HighPoint RocketRAID 6Gb/s SATA/SAS 2720SGL Review Utilizing 8 Micron C400 6Gbps SSDs

CONCLUSION

Every device has its intended target audience, and here HighPoint is effectively aiming for value conscious users, especially those that are looking to upgrade their current equipment.

With the 6Gb/s specification firmly taking hold, there are many SSDs and HDDs that are taking advantages of the benefits of this new interface. Unfortunately, many users are still using motherboards that only support SATA 3Gb/s. This leaves them ‘out in the cold’ when it comes to utilizing their new hardware to its fullest capabilities.

The RocketRAID 2720SGL is aimed squarely at these users providing the performance within a price point is a challenge for the manufacturers of these types of devices. A challenge of much greater proportions is delivering performance that justifies the cost.

The price of the 2720SGL is just right, coming in at a MSRP of 170. This is perfect for the users who are looking to upgrade their current computers. With its small form factor, this device is surprisingly compact; slipping this in between video cards or other PCIe equipment is a breeze.

The device itself runs relatively cool and the heatsink is merely warm to the touch. With some of the full-fledged enterprise RAID solutions, heat can be a big issue. This requires spot fans to effectively allow those devices to be cooled correctly. A large concern with those scenarios is that when the controllers are between other cards, they become very hard to get forced air to them. Also of primary concern is the amount of heat that they dump into the systems case. The user of this device will have none of these problems, as the RocketRAID is very good in this regard, as it is a cool device overall.

The only downside to the device lies in its GUI. The Graphical User Interface can use some tweaking to allow for easier modification of device settings. As it stands, the user has to repeatedly select multiple devices from drop down menus, and then modify each device setting individually. This can become time intensive and tedious. Some sort of ‘global’ commands in this regard would be very helpful.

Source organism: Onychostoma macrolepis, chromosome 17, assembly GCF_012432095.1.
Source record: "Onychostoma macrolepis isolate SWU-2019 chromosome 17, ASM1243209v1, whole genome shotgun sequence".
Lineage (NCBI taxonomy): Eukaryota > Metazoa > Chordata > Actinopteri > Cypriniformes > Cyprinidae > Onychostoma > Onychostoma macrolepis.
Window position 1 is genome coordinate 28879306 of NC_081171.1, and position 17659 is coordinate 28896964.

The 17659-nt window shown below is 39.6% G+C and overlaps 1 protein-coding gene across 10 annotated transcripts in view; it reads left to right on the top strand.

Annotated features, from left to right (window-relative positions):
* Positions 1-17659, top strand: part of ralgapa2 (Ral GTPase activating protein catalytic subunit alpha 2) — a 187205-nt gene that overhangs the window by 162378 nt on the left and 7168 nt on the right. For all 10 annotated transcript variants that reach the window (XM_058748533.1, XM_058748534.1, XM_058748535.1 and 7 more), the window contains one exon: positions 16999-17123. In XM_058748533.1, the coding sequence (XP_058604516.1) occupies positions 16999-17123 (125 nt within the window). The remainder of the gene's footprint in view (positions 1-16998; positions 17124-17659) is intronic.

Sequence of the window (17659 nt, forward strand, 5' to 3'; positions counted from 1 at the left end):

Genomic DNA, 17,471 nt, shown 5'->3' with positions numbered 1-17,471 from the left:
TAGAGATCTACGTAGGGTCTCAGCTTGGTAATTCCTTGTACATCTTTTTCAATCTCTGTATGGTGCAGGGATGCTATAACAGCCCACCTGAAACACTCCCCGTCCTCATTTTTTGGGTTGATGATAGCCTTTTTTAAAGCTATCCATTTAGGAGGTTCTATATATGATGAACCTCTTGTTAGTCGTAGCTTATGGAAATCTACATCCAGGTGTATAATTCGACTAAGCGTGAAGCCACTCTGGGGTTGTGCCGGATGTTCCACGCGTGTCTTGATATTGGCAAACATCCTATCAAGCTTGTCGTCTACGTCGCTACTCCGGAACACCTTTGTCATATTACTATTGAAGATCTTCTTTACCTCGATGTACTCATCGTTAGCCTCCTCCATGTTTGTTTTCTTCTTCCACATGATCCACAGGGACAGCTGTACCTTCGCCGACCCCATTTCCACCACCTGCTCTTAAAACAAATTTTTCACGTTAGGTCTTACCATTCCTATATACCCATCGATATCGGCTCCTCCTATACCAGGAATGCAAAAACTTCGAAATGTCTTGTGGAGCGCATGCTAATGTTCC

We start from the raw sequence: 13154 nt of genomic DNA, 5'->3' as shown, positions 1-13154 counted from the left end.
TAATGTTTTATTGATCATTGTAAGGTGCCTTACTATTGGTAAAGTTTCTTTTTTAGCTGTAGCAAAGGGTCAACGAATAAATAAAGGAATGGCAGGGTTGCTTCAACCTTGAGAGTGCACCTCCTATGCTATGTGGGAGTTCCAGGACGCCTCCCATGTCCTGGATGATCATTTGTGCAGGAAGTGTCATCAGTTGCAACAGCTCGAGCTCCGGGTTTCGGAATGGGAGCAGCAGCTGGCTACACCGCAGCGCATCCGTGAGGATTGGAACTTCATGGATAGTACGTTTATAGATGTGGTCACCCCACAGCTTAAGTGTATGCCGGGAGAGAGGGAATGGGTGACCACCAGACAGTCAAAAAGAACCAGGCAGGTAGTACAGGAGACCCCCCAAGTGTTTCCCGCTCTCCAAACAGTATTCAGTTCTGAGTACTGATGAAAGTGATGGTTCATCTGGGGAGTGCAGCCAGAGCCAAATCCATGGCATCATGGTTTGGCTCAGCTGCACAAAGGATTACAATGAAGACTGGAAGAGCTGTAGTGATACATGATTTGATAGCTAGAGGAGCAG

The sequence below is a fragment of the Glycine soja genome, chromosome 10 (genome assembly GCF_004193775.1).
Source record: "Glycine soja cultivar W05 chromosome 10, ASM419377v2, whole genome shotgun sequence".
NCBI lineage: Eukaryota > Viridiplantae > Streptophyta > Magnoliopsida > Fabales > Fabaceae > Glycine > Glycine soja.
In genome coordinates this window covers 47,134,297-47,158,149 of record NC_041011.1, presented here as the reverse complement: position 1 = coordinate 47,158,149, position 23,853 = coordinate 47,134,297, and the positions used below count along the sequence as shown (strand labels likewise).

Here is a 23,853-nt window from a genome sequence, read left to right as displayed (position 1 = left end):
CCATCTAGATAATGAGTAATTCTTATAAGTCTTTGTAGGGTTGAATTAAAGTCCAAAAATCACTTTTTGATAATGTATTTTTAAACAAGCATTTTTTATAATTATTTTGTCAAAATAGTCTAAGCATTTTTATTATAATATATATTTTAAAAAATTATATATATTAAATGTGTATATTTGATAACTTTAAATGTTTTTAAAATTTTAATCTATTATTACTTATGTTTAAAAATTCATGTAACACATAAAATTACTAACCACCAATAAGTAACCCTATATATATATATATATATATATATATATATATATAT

Another area that can be improved upon is the amount of documentation that comes in the box with the device. The documentation that we received was a small leaflet. By going to the HighPoint support site one can download the full manual, but it would be very helpful for users if there were a printed copy. If a user were to have a question while installing the controller, they would need another computer to access the manual.

In the performance department the 2720SGL delivers. Some would question the wisdom of testing this device in RAID 0 with a large number of devices. The key reason is to test the point of saturation of the controller, and how it handles under extreme loadings. Some controllers will become buggy when pressed to the limits of their capabilities, and this can be observed with various test scenarios.

The 2720SGL performed very admirably in this regard, with a maximum overall latency in Winsat testing of 3.859. We have tested full featured cards, in the 500-600 dollar range, that have performed much worse in that regard. Maximum latencies can be a performance killer, but with this device it definitely is not an issue.

This device will work fine with SSDs in RAID 0 and passthrough configurations, but for the parity RAID sets one would be best to use HDD, as SSDs aren’t as conducive for causal users with RAID 5 and RAID 6. Performance degradation can set in very quickly for SSDs in RAID 5 and RAID 6. Also, the device does have lower performance in those areas that would not be suitable for SSD use, but just fine for HDD.

The last key here is RAID 6. RAID 6 is a very popular option in full-fledged enterprise controllers, as it allows for the array to sustain the loss of two drives, yet continue functioning. In most cases, it would take at least 500 dollars to purchase a card with this capability. The onboard RAID on motherboards does not allow this functionality.

The 2720SGL, having these capabilities with these low price points, is surely going to force the competition into action as well. There simply is no other device that can offer that functionality at this price.